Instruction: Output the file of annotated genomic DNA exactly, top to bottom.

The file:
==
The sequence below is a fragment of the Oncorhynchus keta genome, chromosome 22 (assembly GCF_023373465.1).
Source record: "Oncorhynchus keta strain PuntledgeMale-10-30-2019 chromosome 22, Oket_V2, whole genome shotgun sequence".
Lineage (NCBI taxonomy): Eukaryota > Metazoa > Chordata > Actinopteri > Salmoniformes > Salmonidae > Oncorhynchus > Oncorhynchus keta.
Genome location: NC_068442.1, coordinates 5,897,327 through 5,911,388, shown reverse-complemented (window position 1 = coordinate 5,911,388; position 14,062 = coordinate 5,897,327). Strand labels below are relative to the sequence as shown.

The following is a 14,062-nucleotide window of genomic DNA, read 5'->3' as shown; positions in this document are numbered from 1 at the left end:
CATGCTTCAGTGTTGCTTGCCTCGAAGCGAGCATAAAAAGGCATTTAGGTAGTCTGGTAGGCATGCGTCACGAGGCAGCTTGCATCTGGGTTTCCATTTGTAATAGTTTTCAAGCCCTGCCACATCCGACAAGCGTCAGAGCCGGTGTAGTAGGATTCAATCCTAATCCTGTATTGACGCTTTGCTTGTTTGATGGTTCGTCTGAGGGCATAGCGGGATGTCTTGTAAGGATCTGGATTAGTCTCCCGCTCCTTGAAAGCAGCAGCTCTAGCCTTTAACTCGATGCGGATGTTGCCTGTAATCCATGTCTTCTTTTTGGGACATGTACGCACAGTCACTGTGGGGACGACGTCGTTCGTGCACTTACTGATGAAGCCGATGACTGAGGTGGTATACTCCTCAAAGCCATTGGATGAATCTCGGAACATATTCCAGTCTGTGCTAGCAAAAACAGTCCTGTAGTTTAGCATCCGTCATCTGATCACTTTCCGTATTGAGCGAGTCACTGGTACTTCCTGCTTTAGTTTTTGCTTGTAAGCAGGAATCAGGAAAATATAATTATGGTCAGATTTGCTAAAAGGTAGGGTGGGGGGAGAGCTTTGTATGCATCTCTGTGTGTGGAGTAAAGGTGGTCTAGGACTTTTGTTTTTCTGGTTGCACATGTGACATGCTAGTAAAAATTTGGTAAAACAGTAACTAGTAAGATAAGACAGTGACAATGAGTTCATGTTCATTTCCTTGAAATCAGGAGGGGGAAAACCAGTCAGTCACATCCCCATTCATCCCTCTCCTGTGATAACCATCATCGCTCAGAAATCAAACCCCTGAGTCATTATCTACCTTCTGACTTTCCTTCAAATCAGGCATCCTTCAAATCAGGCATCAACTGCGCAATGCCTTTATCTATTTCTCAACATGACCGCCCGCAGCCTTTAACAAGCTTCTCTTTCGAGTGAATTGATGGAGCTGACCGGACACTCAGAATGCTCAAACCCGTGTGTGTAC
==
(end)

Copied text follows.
The sequence below is a fragment of the Oncorhynchus keta genome, chromosome 22 (assembly GCF_023373465.1).
Source record: "Oncorhynchus keta strain PuntledgeMale-10-30-2019 chromosome 22, Oket_V2, whole genome shotgun sequence".
Lineage (NCBI taxonomy): Eukaryota > Metazoa > Chordata > Actinopteri > Salmoniformes > Salmonidae > Oncorhynchus > Oncorhynchus keta.
Genome location: NC_068442.1, coordinates 5,897,327 through 5,911,388, shown reverse-complemented (window position 1 = coordinate 5,911,388; position 14,062 = coordinate 5,897,327). Strand labels below are relative to the sequence as shown.

The following is a 14,062-nucleotide window of genomic DNA, read 5'->3' as shown; positions in this document are numbered from 1 at the left end:
CATGCTTCAGTGTTGCTTGCCTCGAAGCGAGCATAAAAAGGCATTTAGGTAGTCTGGTAGGCATGCGTCACGAGGCAGCTTGCATCTGGGTTTCCATTTGTAATAGTTTTCAAGCCCTGCCACATCCGACAAGCGTCAGAGCCGGTGTAGTAGGATTCAATCCTAATCCTGTATTGACGCTTTGCTTGTTTGATGGTTCGTCTGAGGGCATAGCGGGATGTCTTGTAAGGATCTGGATTAGTCTCCCGCTCCTTGAAAGCAGCAGCTCTAGCCTTTAACTCGATGCGGATGTTGCCTGTAATCCATGTCTTCTTTTTGGGACATGTACGCACAGTCACTGTGGGGACGACGTCGTTCGTGCACTTACTGATGAAGCCGATGACTGAGGTGGTATACTCCTCAAAGCCATTGGATGAATCTCGGAACATATTCCAGTCTGTGCTAGCAAAAACAGTCCTGTAGTTTAGCATCCGTCATCTGATCACTTTCCGTATTGAGCGAGTCACTGGTACTTCCTGCTTTAGTTTTTGCTTGTAAGCAGGAATCAGGAAAATATAATTATGGTCAGATTTGCTAAAAGGTAGGGTGGGGGGAGAGCTTTGTATGCATCTCTGTGTGTGGAGTAAAGGTGGTCTAGGACTTTTGTTTTTCTGGTTGCACATGTGACATGCTAGTAAAAATTTGGTAAAACAGTAACTAGTAAGATAAGACAGTGACAATGAGTTCATGTTCATTTCCTTGAAATCAGGAGGGGGAAAACCAGTCAGTCACATCCCCATTCATCCCTCTCCTGTGATAACCATCATCGCTCAGAAATCAAACCCCTGAGTCATTATCTACCTTCTGACTTTCCTTCAAATCAGGCATCCTTCAAATCAGGCATCAACTGCGCAATGCCTTTATCTATTTCTCAACATGACCGCCCGCAGCCTTTAACAAGCTTCTCTTTCGAGTGAATTGATGGAGCTGACCGGACACTCAGAATGCTCAAACCCGTGTGTGTAC